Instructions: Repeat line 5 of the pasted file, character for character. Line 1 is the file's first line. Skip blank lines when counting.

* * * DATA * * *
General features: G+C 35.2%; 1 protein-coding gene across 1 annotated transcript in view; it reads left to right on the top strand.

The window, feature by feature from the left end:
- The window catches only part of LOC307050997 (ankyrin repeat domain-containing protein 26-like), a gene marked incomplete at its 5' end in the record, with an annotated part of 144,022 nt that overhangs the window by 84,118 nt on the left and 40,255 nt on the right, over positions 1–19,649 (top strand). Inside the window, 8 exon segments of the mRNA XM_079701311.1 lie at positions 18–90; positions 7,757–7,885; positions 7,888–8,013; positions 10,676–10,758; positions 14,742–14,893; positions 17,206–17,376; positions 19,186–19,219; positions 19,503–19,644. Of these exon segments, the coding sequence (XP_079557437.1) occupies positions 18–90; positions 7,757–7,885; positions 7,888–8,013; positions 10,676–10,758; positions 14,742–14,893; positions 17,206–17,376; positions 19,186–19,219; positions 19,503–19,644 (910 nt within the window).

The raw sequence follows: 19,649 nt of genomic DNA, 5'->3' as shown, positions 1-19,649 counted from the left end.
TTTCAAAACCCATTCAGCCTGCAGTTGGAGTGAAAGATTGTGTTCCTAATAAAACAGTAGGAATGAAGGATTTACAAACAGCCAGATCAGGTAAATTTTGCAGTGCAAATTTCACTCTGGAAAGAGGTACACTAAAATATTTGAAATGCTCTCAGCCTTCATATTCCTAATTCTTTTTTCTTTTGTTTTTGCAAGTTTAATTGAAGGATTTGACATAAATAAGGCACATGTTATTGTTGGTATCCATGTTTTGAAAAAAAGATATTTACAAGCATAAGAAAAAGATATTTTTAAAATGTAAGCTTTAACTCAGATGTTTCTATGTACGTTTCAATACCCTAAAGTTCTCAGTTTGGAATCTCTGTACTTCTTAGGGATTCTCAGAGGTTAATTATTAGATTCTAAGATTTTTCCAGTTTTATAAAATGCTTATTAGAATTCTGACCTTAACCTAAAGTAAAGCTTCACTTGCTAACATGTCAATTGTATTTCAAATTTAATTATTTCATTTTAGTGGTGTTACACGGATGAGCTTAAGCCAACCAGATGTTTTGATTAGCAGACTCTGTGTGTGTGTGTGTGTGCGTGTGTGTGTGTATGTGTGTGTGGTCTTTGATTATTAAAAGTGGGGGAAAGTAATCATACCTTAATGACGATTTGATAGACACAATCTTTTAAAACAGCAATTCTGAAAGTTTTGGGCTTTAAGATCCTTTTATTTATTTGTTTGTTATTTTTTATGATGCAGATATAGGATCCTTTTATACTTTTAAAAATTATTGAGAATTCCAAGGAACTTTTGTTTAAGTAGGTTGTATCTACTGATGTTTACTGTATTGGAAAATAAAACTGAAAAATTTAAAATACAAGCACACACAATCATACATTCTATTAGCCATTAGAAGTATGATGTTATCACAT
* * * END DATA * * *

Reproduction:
TTTCAAAACCCATTCAGCCTGCAGTTGGAGTGAAAGATTGTGTTCCTAATAAAACAGTAGGAATGAAGGATTTACAAACAGCCAGATCAGGTAAATTTTGCAGTGCAAATTTCACTCTGGAAAGAGGTACACTAAAATATTTGAAATGCTCTCAGCCTTCATATTCCTAATTCTTTTTTCTTTTGTTTTTGCAAGTTTAATTGAAGGATTTGACATAAATAAGGCACATGTTATTGTTGGTATCCATGTTTTGAAAAAAAGATATTTACAAGCATAAGAAAAAGATATTTTTAAAATGTAAGCTTTAACTCAGATGTTTCTATGTACGTTTCAATACCCTAAAGTTCTCAGTTTGGAATCTCTGTACTTCTTAGGGATTCTCAGAGGTTAATTATTAGATTCTAAGATTTTTCCAGTTTTATAAAATGCTTATTAGAATTCTGACCTTAACCTAAAGTAAAGCTTCACTTGCTAACATGTCAATTGTATTTCAAATTTAATTATTTCATTTTAGTGGTGTTACACGGATGAGCTTAAGCCAACCAGATGTTTTGATTAGCAGACTCTGTGTGTGTGTGTGTGTGCGTGTGTGTGTGTATGTGTGTGTGGTCTTTGATTATTAAAAGTGGGGGAAAGTAATCATACCTTAATGACGATTTGATAGACACAATCTTTTAAAACAGCAATTCTGAAAGTTTTGGGCTTTAAGATCCTTTTATTTATTTGTTTGTTATTTTTTATGATGCAGATATAGGATCCTTTTATACTTTTAAAAATTATTGAGAATTCCAAGGAACTTTTGTTTAAGTAGGTTGTATCTACTGATGTTTACTGTATTGGAAAATAAAACTGAAAAATTTAAAATACAAGCACACACAATCATACATTCTATTAGCCATTAGAAGTATGATGTTATCACAT